YOKOHAMA (Reuters) – Nissan Motor Co forecast a 28% plunge in its annual operating profit, setting it up for the weakest earnings in 11 years and underscoring its struggle to turn the page after the ouster of former Chairman Carlos Ghosn.
Nissan CEO Hiroto Saikawa attends a news conference in Yokohama, Japan, May 14, 2019. REUTERS/Kim Kyung-Hoon
The lackluster outlook from Japan’s No.2 automaker – hit by Ghosn’s arrest last year and troubles at its North American business – is likely to add to the pressure on CEO Hiroto Saikawa as he tries to overhaul corporate governance and put Nissan on a more equal footing with alliance partner Renault.
Nissan’s weakening profit has raised concerns at Renault, which holds a 43% stake in the Japanese firm and has pushed for closer ties. But some Nissan executives have opposed a full merger and what they see as an unequal partnership that gives smaller Renault more sway over Nissan.
“Today we have hit rock bottom,” Saikawa told a news conference at the company’s headquarters in Yokohama on Tuesday. “We would like to recover to our original performance level in two to three years,” he added.
Nissan expects operating profit of 230 billion yen ($2 billion) for the year to March 2020, missing the 457.7 billion yen average of 23 analyst estimates compiled by Refinitiv.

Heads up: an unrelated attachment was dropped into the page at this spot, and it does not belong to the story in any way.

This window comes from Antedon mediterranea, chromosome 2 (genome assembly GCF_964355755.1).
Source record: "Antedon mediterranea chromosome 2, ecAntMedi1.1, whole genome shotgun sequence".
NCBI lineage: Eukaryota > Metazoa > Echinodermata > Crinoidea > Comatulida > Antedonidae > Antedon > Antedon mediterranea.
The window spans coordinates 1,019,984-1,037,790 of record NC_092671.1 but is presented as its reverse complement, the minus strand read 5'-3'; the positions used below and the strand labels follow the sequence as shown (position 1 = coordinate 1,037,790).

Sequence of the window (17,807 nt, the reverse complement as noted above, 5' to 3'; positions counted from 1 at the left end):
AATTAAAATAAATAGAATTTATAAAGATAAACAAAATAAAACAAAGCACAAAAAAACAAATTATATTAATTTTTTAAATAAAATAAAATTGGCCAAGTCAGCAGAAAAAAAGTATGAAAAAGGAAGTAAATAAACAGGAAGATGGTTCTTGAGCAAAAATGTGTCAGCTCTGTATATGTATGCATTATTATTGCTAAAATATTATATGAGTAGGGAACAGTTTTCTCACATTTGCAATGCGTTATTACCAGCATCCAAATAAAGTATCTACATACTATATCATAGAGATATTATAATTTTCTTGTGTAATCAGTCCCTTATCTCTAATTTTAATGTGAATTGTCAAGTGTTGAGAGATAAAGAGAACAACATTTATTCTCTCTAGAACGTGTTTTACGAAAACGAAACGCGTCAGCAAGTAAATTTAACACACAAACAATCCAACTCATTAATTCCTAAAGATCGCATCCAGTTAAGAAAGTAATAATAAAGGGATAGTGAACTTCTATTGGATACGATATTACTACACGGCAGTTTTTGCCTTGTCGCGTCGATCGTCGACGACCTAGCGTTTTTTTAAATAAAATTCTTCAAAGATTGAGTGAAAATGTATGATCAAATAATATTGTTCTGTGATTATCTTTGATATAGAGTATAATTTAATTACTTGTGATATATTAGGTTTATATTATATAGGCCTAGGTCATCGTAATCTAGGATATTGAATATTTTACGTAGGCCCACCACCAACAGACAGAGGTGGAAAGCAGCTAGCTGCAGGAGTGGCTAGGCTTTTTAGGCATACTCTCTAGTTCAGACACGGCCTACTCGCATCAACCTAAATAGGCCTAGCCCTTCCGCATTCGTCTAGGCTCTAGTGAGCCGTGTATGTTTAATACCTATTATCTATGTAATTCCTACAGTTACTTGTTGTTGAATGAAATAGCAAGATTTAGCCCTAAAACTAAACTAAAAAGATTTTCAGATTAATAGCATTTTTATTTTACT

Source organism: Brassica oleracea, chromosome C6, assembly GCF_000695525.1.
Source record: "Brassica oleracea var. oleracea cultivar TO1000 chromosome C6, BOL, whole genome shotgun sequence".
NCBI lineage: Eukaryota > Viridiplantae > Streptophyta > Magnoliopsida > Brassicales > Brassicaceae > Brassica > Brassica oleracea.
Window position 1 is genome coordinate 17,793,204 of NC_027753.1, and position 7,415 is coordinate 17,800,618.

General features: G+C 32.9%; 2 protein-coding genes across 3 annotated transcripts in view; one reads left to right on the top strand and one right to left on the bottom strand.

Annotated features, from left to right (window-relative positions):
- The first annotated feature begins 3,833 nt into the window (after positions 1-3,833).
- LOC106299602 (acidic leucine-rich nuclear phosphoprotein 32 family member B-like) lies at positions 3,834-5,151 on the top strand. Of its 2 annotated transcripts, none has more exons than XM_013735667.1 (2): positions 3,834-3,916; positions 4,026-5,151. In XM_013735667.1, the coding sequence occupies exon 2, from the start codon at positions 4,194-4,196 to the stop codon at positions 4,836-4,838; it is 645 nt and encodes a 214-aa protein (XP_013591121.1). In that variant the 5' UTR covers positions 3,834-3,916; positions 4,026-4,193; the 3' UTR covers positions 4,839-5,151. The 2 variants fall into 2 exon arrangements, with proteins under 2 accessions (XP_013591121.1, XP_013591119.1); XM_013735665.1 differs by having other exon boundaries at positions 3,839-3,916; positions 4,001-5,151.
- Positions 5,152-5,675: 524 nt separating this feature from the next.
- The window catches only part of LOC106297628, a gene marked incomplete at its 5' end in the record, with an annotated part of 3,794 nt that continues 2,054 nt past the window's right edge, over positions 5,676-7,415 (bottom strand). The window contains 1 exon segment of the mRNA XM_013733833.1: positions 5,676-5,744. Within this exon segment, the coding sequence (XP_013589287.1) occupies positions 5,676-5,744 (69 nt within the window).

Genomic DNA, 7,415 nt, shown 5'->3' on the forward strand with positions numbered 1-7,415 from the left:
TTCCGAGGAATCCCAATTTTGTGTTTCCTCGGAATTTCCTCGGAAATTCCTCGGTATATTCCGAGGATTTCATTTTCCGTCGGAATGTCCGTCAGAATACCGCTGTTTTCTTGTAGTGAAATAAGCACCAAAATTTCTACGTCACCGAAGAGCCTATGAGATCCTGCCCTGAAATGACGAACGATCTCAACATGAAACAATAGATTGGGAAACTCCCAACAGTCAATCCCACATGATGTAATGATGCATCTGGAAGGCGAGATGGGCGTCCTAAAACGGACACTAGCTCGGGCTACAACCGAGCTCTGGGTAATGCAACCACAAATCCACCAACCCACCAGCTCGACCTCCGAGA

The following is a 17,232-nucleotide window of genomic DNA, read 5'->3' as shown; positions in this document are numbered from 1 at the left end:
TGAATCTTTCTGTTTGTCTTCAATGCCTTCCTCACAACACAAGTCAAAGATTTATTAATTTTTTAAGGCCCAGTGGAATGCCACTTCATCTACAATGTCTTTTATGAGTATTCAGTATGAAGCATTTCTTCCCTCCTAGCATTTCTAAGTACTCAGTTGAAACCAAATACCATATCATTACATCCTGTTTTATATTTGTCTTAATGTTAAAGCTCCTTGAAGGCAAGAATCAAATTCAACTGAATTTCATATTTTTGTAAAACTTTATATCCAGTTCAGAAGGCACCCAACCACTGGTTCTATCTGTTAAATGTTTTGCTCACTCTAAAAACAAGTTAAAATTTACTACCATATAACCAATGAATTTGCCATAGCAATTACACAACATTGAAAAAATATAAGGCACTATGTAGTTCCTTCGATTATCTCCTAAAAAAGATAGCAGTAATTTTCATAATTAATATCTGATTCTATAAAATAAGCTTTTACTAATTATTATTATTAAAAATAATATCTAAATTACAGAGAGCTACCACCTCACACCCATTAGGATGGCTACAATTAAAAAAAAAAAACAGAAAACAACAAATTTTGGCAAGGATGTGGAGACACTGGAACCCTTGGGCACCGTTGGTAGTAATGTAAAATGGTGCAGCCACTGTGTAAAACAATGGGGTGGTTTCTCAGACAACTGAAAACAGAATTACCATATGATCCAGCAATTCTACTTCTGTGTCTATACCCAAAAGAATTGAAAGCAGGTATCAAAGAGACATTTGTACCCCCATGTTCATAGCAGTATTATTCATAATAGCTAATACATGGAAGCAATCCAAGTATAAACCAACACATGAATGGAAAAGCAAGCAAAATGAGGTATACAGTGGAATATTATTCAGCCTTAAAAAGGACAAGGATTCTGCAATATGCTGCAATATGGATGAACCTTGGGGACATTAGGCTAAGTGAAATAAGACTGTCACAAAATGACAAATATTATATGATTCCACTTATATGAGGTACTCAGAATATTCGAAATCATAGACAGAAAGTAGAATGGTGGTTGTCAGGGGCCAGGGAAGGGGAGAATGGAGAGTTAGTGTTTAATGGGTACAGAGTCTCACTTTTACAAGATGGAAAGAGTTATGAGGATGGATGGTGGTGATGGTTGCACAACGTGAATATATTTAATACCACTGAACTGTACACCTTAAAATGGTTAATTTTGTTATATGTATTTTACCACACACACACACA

The automaker reported an operating profit of 318 billion yen in the year just ended, down 45% from a year earlier. It also booked 4.4 billion yen in expenses to reflect previous misstatements involving Ghosn’s compensation.
Sluggish profitability would likely result in a 30% cut to full-year dividend to 40 yen per share, Nissan said.
The biggest blow to Nissan’s bottom line has come from the costly sales incentives in the United States, where its sales fell 9.3% to 1.44 million units in the year ended March 31.
For years it has relied on heavy discounting in its biggest market to sell its Rogue compact SUVs and Altima sedans, under aggressive targets Ghosn set during his time as CEO.
Ghosn, out on bail and awaiting trial in Japan, has been charged on several counts of financial misconduct and of allegedly enriching himself at Nissan’s expense. He has denied all charges and said he is the victim of a boardroom coup.
Earlier in the day, Tokyo prosecutors filed a request to revise their indictment against Ghosn, providing more details on alleged cash transfers involving the former executive and a Saudi friend.
The scandal has rocked the global auto industry and raised concerns about Nissan’s ability to regain its footing following the departure of the charismatic leader and the architect of its alliance with Renault.
After Ghosn’s ouster as head of the Renault-Nissan alliance this year, the French automaker is set to discuss forming a joint holding company to give both companies equal footing, people with knowledge of the matter have said.
Saikawa, who took over as Nissan’s CEO in 2017, has pledged to focus on improving U.S. profit margins, but it has been a slow process as Nissan continues to resort to discounting.
The automaker also cut its mid-term revenue target to 14.5 trillion yen by 2022, from 16.5 trillion yen. It sees its annual operating margin at 6% by then, versus an earlier target for 8%.
Nissan shares are down around 2% this year, after losing a fifth of their value last year.
Reporting by Naomi Tajitsu; Editing by David Dolan and Himani Sarkar